I have seen the future, at least Tasmania's, and it is a scallop pie. A scallop pie – whether prepared curry or mornay, with brie or without – is superior to any meat pie on offer at any footy ground in Australia. For Tasmania, the scallop pie is a perfect blend of old and new, containing something quite quirkily unique to the island state.
Students of governance often advocate innovation, creativity, technological leaps and intellectual bounds as solutions for economies on the slide. Well they might: obvious remedies might still be obviously important. In the case of Tasmania, however, those learned analysts may underestimate how parochial, patchwork and prosaic the motors of economic progress need to be.
The mainland, as Tasmanians patronisingly call their neighbouring island, should soon discover the culinary wonders of a scallop pie, just as, decades ago, mainlanders learned to savour Two Dogs (Cascade premium lager). Like the beers, scallops represent a culinary gamble, but they also might help save a state on its uppers.
Tasmania, with only just over half a million inhabitants (519,000) but half as many visitors again each year (more than 800,000), has almost a fifth of its population already over 65 years of age (19.3 per cent). The state has the lowest median household income in Australia. In past years, a quarter of the island's students left school at or before year 10.
Although no antipodean Hillbilly Elegy is warranted, not yet anyway, Tasmanians are likely to be older, sicker and poorer than lots of the rest of us. Life behind the flannelette curtain has turned grim, as too many of the locals wait for hip transplants, succumb to diabetes, fade into dementia or fret about their abysmal dental hygiene.
South Australia owns some pretty dismal statistics, too, but at least that state is trying to make something distinctively novel and useful out of its few assets. As for Tasmania, the recent election campaign was more about saving jobs, pulling up the ladder and hanging on by your fingernails, than about creating new jobs. A prize-winning winemaker lamented that he couldn't find sufficient numbers of committed staff, people who wanted "to be something". Talented young people had given up or gone away. A woman in her twenties complained to us that there was simply no work to be found in Hobart, and no affordable rentals either. She was off to Port Douglas, as far away as a girl could go. House prices, the one economic index Australians take seriously, rose by 13 per cent in Hobart over the past year.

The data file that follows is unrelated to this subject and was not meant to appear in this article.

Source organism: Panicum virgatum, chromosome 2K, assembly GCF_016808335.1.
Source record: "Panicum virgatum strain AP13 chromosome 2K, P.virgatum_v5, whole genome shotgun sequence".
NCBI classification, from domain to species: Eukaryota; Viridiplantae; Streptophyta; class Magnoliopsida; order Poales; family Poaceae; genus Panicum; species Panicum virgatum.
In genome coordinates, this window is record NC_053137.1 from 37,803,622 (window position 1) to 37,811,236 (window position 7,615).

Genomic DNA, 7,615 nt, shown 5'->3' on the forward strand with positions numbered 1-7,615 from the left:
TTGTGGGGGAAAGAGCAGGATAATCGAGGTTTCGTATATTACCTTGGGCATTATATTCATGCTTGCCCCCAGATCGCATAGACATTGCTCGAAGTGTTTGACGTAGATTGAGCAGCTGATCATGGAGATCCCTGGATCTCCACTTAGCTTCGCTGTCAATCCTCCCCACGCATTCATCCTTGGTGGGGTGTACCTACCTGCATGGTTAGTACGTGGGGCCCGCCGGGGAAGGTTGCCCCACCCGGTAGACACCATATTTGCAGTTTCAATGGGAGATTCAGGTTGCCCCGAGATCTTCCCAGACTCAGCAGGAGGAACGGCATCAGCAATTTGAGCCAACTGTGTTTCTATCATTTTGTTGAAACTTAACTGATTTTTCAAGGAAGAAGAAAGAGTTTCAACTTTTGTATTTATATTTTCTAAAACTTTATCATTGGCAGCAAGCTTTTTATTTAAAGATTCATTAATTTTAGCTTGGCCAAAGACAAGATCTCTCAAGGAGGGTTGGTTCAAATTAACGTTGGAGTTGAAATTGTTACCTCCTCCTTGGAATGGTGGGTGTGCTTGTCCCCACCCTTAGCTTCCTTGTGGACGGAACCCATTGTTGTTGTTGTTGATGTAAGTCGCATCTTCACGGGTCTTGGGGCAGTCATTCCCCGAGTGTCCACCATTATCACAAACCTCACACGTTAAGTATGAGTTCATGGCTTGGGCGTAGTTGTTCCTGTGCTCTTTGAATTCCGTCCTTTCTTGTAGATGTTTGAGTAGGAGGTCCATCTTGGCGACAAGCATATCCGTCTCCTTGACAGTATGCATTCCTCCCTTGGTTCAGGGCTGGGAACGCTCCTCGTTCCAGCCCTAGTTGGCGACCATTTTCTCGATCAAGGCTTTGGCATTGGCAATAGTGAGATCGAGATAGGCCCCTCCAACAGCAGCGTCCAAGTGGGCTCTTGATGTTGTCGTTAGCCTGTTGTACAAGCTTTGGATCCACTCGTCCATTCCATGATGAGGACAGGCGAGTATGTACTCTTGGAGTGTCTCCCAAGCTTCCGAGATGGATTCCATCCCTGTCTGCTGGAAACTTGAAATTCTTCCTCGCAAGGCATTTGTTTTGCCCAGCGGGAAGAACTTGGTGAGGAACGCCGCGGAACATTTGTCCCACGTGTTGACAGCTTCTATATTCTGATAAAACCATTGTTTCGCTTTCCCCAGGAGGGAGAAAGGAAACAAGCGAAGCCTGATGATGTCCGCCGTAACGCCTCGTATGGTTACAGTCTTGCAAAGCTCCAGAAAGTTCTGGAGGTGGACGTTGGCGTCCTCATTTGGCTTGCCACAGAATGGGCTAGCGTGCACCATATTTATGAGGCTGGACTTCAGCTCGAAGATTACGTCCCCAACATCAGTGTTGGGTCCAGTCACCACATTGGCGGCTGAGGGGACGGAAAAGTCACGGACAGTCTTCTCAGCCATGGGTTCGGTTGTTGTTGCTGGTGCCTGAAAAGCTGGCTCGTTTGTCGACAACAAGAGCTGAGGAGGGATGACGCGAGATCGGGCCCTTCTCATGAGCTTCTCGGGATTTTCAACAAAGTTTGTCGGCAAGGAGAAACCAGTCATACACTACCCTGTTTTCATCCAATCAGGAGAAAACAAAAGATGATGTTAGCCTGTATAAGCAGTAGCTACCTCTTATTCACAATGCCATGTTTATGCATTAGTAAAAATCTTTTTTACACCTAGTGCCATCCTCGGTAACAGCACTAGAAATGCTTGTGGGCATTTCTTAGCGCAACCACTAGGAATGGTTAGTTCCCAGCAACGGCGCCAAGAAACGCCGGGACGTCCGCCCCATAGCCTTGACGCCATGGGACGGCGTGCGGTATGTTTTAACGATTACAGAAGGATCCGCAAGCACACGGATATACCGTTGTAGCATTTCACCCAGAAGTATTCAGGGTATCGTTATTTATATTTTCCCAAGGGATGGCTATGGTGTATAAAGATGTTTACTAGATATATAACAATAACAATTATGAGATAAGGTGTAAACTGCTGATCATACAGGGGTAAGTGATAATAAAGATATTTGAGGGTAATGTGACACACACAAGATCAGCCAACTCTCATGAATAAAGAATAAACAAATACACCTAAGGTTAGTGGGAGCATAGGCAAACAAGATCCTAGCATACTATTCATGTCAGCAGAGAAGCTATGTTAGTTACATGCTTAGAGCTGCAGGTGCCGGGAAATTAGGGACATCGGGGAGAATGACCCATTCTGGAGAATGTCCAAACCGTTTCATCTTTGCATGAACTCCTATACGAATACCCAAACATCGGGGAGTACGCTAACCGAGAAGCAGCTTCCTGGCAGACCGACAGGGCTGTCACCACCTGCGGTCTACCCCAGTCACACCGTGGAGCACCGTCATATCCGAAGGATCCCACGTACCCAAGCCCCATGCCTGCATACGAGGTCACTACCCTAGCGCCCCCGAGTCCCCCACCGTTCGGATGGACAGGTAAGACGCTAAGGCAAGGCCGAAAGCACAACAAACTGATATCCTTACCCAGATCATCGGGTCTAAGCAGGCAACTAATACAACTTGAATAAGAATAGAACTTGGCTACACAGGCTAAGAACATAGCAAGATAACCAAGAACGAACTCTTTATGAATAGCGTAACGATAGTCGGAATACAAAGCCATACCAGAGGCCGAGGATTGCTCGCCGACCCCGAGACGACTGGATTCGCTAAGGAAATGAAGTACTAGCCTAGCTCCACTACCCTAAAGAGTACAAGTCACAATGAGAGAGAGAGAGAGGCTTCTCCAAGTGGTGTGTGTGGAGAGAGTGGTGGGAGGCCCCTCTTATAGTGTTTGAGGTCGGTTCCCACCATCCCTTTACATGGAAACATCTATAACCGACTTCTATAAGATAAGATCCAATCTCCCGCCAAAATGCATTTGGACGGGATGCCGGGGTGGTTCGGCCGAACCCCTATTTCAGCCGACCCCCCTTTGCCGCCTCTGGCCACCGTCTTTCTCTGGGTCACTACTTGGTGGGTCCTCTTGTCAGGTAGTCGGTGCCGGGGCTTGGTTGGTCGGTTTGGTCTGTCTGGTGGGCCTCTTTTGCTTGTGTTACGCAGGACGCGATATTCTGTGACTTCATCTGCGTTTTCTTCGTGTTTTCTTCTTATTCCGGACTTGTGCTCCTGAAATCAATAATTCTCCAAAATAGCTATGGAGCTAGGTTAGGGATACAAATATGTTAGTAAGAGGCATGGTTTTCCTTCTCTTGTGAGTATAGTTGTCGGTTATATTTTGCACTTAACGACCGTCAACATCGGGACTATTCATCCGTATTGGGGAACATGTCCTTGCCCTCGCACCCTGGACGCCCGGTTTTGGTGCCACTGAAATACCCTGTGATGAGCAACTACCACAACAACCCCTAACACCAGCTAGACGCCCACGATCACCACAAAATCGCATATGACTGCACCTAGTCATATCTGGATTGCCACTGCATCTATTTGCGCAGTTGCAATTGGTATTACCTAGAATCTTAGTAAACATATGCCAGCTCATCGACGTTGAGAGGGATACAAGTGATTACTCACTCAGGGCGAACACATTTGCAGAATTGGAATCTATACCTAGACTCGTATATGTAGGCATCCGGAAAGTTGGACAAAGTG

Commonwealth subventions to Tasmania start at the dock at South Melbourne. The federal government rebate on our ferry trip to Devonport (at $448) was almost half what we ended up paying. Centrelink pays out far more. Some Tasmanians seem to regard rebates, subsidies and handouts as more or less their due. In the same vein, locals have been known to defend their absurdly skewed representation in the Senate as the revenge of Federation. A shop-worn sullen, seedy resentment of mainlanders lives on, not just in nooks and niches.
Such truculence has never served Tasmania well. A summary history of the Tasmanian economy amounts to a chronicle of vandalism. The state has usually been overdependent: on convict labour, to sustain the agrarian economy; on the British Empire's apple and pear orchards; on the "hydro", to build ever more dams; on forestry companies, cutting down old-growth trees for woodchips. Now, salmon farming raises environmental questions, while the sway of the gambling industry dominates political debate. As for tradition, the Georgian buildings that adorn Hobart and the Midlands remain intact largely because there was no money to be made from knocking them down a generation or two ago.